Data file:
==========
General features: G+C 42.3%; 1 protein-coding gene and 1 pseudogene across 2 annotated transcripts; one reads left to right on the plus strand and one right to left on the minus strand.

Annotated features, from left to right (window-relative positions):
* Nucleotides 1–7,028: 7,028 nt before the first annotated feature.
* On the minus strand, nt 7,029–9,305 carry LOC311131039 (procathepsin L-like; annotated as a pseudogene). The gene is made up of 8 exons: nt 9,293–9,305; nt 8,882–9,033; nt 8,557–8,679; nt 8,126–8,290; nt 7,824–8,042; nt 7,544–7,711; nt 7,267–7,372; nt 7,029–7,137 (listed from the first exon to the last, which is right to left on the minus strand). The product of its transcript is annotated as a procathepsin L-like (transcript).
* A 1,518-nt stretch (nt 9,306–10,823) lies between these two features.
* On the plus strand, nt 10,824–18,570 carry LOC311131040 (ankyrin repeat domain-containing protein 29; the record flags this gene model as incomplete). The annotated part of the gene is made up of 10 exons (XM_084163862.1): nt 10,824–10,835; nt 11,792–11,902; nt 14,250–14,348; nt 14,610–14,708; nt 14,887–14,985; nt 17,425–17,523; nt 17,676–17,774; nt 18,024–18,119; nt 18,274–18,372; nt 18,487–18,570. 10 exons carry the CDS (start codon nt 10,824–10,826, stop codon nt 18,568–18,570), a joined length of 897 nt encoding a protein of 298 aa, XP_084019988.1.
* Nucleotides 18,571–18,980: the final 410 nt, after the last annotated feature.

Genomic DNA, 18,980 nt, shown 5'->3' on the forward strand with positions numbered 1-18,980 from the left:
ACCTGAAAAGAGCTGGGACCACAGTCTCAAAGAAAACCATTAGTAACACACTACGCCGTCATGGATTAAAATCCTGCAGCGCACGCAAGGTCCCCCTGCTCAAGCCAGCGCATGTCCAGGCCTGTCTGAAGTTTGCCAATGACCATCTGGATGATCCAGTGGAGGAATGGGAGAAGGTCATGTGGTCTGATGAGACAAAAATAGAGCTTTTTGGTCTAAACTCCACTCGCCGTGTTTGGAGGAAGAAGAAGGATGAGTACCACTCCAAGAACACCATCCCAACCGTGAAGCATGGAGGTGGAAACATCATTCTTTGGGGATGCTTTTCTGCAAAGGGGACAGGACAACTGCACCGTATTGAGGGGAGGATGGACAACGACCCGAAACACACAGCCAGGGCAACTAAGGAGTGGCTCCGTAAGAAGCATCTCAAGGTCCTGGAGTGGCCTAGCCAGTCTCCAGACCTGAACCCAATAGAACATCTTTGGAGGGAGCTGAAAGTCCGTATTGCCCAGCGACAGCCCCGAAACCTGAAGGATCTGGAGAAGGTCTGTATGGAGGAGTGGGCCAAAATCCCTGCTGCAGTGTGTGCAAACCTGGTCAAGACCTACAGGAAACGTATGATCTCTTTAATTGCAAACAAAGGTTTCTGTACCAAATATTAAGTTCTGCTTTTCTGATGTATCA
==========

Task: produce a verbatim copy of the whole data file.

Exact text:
General features: G+C 42.3%; 1 protein-coding gene and 1 pseudogene across 2 annotated transcripts; one reads left to right on the plus strand and one right to left on the minus strand.

Annotated features, from left to right (window-relative positions):
* Nucleotides 1–7,028: 7,028 nt before the first annotated feature.
* On the minus strand, nt 7,029–9,305 carry LOC311131039 (procathepsin L-like; annotated as a pseudogene). The gene is made up of 8 exons: nt 9,293–9,305; nt 8,882–9,033; nt 8,557–8,679; nt 8,126–8,290; nt 7,824–8,042; nt 7,544–7,711; nt 7,267–7,372; nt 7,029–7,137 (listed from the first exon to the last, which is right to left on the minus strand). The product of its transcript is annotated as a procathepsin L-like (transcript).
* A 1,518-nt stretch (nt 9,306–10,823) lies between these two features.
* On the plus strand, nt 10,824–18,570 carry LOC311131040 (ankyrin repeat domain-containing protein 29; the record flags this gene model as incomplete). The annotated part of the gene is made up of 10 exons (XM_084163862.1): nt 10,824–10,835; nt 11,792–11,902; nt 14,250–14,348; nt 14,610–14,708; nt 14,887–14,985; nt 17,425–17,523; nt 17,676–17,774; nt 18,024–18,119; nt 18,274–18,372; nt 18,487–18,570. 10 exons carry the CDS (start codon nt 10,824–10,826, stop codon nt 18,568–18,570), a joined length of 897 nt encoding a protein of 298 aa, XP_084019988.1.
* Nucleotides 18,571–18,980: the final 410 nt, after the last annotated feature.

Genomic DNA, 18,980 nt, shown 5'->3' on the forward strand with positions numbered 1-18,980 from the left:
ACCTGAAAAGAGCTGGGACCACAGTCTCAAAGAAAACCATTAGTAACACACTACGCCGTCATGGATTAAAATCCTGCAGCGCACGCAAGGTCCCCCTGCTCAAGCCAGCGCATGTCCAGGCCTGTCTGAAGTTTGCCAATGACCATCTGGATGATCCAGTGGAGGAATGGGAGAAGGTCATGTGGTCTGATGAGACAAAAATAGAGCTTTTTGGTCTAAACTCCACTCGCCGTGTTTGGAGGAAGAAGAAGGATGAGTACCACTCCAAGAACACCATCCCAACCGTGAAGCATGGAGGTGGAAACATCATTCTTTGGGGATGCTTTTCTGCAAAGGGGACAGGACAACTGCACCGTATTGAGGGGAGGATGGACAACGACCCGAAACACACAGCCAGGGCAACTAAGGAGTGGCTCCGTAAGAAGCATCTCAAGGTCCTGGAGTGGCCTAGCCAGTCTCCAGACCTGAACCCAATAGAACATCTTTGGAGGGAGCTGAAAGTCCGTATTGCCCAGCGACAGCCCCGAAACCTGAAGGATCTGGAGAAGGTCTGTATGGAGGAGTGGGCCAAAATCCCTGCTGCAGTGTGTGCAAACCTGGTCAAGACCTACAGGAAACGTATGATCTCTTTAATTGCAAACAAAGGTTTCTGTACCAAATATTAAGTTCTGCTTTTCTGATGTATCA